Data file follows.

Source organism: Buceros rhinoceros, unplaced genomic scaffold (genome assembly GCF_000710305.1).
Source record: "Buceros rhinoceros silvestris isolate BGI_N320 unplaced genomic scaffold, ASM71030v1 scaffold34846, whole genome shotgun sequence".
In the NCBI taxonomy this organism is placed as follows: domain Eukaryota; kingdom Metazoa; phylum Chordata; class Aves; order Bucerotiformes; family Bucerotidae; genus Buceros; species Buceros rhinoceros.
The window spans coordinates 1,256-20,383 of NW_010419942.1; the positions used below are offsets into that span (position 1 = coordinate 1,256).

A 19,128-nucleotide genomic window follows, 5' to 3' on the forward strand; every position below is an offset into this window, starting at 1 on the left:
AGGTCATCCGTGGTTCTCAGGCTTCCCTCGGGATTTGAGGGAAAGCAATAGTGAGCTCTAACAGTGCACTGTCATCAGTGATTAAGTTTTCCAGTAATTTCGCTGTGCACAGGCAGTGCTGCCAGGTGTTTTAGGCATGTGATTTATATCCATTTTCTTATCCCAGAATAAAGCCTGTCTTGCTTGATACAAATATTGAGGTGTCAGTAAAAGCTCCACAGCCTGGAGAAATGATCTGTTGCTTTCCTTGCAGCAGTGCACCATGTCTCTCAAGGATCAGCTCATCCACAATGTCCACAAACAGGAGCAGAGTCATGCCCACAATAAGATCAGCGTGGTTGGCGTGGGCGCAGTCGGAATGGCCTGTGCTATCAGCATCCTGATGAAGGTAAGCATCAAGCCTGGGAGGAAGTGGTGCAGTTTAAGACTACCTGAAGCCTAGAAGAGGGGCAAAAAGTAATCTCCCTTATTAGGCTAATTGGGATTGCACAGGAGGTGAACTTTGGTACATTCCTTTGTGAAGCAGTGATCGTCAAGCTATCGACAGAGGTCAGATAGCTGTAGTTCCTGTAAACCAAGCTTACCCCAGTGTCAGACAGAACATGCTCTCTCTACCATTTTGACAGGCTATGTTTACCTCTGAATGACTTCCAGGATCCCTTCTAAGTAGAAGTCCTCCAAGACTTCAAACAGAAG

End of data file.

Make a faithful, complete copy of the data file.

Source organism: Buceros rhinoceros, unplaced genomic scaffold (genome assembly GCF_000710305.1).
Source record: "Buceros rhinoceros silvestris isolate BGI_N320 unplaced genomic scaffold, ASM71030v1 scaffold34846, whole genome shotgun sequence".
In the NCBI taxonomy this organism is placed as follows: domain Eukaryota; kingdom Metazoa; phylum Chordata; class Aves; order Bucerotiformes; family Bucerotidae; genus Buceros; species Buceros rhinoceros.
The window spans coordinates 1,256-20,383 of NW_010419942.1; the positions used below are offsets into that span (position 1 = coordinate 1,256).

A 19,128-nucleotide genomic window follows, 5' to 3' on the forward strand; every position below is an offset into this window, starting at 1 on the left:
AGGTCATCCGTGGTTCTCAGGCTTCCCTCGGGATTTGAGGGAAAGCAATAGTGAGCTCTAACAGTGCACTGTCATCAGTGATTAAGTTTTCCAGTAATTTCGCTGTGCACAGGCAGTGCTGCCAGGTGTTTTAGGCATGTGATTTATATCCATTTTCTTATCCCAGAATAAAGCCTGTCTTGCTTGATACAAATATTGAGGTGTCAGTAAAAGCTCCACAGCCTGGAGAAATGATCTGTTGCTTTCCTTGCAGCAGTGCACCATGTCTCTCAAGGATCAGCTCATCCACAATGTCCACAAACAGGAGCAGAGTCATGCCCACAATAAGATCAGCGTGGTTGGCGTGGGCGCAGTCGGAATGGCCTGTGCTATCAGCATCCTGATGAAGGTAAGCATCAAGCCTGGGAGGAAGTGGTGCAGTTTAAGACTACCTGAAGCCTAGAAGAGGGGCAAAAAGTAATCTCCCTTATTAGGCTAATTGGGATTGCACAGGAGGTGAACTTTGGTACATTCCTTTGTGAAGCAGTGATCGTCAAGCTATCGACAGAGGTCAGATAGCTGTAGTTCCTGTAAACCAAGCTTACCCCAGTGTCAGACAGAACATGCTCTCTCTACCATTTTGACAGGCTATGTTTACCTCTGAATGACTTCCAGGATCCCTTCTAAGTAGAAGTCCTCCAAGACTTCAAACAGAAG